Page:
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Ship with 700 Immigrants Adrift off Crete

700 Immigrants Adrift off CreteA cargo ship carrying some 700 immigrants from various countries sails ungoverned 30 nautical miles southeast of Crete, Greece. M/V “Baris,” which is bearing a Kiribati flag (a small Pacific Ocean island nation), is sailing adrift after a mechanical problem. Other ships and a frigate of the Hellenic Navy have reached “Baris” in an attempt to rescue its passengers but the operation is very difficult due to heavy weather, as the wind blows with an intensity of seven to eight Beaufort.

According to a Hellenic Coast Guard press release, the 77-meter-long cargo has been approached – apart from the frigate – by three merchant ships that are ready to evacuate the vessel if necessary, while the Greek authorities are examining the possibility of towing it to safety. A Hellenic Air Force Super Puma helicopter also takes part in the ongoing operation.

The port of departure as well as the exact destination and the nationalities of those on board remain unknown and will only be revealed after the rescue operation is complete. According to Greek media, there is a large number of women and children aboard “Baris,” although their health condition can not yet be confirmed.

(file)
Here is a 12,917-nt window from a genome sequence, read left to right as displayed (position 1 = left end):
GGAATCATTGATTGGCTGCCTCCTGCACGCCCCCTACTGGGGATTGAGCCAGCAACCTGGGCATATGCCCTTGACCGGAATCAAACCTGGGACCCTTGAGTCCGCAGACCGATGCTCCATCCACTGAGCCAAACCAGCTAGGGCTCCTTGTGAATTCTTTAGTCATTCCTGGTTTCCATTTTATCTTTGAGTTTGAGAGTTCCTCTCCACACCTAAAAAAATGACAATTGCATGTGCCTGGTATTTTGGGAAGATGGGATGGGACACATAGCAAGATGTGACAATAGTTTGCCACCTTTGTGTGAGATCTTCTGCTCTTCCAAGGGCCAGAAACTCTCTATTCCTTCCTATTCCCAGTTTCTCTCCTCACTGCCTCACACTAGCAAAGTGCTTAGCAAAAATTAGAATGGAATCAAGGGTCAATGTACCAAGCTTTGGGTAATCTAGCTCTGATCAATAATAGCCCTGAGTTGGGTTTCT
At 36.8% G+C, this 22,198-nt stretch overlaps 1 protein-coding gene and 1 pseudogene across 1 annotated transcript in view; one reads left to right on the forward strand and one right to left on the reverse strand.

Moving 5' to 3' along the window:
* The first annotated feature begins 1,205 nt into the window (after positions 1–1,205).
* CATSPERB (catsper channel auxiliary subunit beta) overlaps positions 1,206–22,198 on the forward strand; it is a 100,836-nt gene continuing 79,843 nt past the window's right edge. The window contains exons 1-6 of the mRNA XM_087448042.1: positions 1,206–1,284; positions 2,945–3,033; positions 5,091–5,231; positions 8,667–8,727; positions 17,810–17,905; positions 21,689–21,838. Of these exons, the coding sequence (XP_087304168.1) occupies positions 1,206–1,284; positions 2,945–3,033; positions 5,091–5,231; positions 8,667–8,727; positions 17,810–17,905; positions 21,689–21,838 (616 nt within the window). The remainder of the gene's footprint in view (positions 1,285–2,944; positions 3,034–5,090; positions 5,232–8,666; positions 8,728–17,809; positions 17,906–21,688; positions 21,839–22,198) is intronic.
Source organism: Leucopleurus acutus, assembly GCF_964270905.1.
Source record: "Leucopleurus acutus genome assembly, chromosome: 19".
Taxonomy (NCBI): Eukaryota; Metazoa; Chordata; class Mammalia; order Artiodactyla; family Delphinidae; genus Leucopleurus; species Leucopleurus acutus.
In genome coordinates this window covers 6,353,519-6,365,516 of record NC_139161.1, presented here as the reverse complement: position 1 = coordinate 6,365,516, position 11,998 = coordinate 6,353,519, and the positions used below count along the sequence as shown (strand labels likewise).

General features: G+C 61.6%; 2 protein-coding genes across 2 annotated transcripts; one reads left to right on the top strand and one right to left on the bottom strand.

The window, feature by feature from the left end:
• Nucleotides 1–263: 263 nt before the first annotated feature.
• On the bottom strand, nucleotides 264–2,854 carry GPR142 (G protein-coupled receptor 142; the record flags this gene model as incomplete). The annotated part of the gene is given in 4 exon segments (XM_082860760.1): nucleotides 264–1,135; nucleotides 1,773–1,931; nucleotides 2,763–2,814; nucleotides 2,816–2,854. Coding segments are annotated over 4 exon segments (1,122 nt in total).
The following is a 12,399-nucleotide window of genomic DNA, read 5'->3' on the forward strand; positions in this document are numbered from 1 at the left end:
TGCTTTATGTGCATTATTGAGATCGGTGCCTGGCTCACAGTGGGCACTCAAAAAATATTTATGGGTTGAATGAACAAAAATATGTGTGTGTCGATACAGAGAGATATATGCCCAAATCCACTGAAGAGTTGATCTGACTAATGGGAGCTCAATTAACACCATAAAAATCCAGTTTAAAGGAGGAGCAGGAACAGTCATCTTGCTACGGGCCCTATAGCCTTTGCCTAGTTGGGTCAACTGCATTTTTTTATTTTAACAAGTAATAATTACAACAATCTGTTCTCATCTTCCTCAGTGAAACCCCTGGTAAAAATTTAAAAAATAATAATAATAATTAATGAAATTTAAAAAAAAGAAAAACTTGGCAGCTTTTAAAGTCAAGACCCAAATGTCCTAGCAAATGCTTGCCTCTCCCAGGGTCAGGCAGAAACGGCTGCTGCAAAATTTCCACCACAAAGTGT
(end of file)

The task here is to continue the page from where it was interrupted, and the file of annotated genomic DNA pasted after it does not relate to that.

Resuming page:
As local media reported, the frigate’s commander, in cooperation with the competent authorities, seeing that there has not been an inflow of water in the ship and the passengers’ life is not at risk, decided that the best solution is towing the vessel to the nearest safe port or coast.

Furthermore, the Greek island’s health services have been set in a state of emergency in order to nurse the passengers as soon as they reach the coast. Although, as long as their nationality remains unknown, none of them will disembark the ship unless their medical examination is complete. The secretary general of the Public Order Ministry, Serafeim Tsokas, has also arrived in Crete, as he will be in charge of the immigrants’ rescue and accommodation operation.

Every year, tens of thousands of refugees, including many from war-torn Syria and Libya, enter Europe illegally, after paying high prices to organized smuggling gangs to ferry them across the Mediterranean from northern Africa or Turkey to Italy and Greece.

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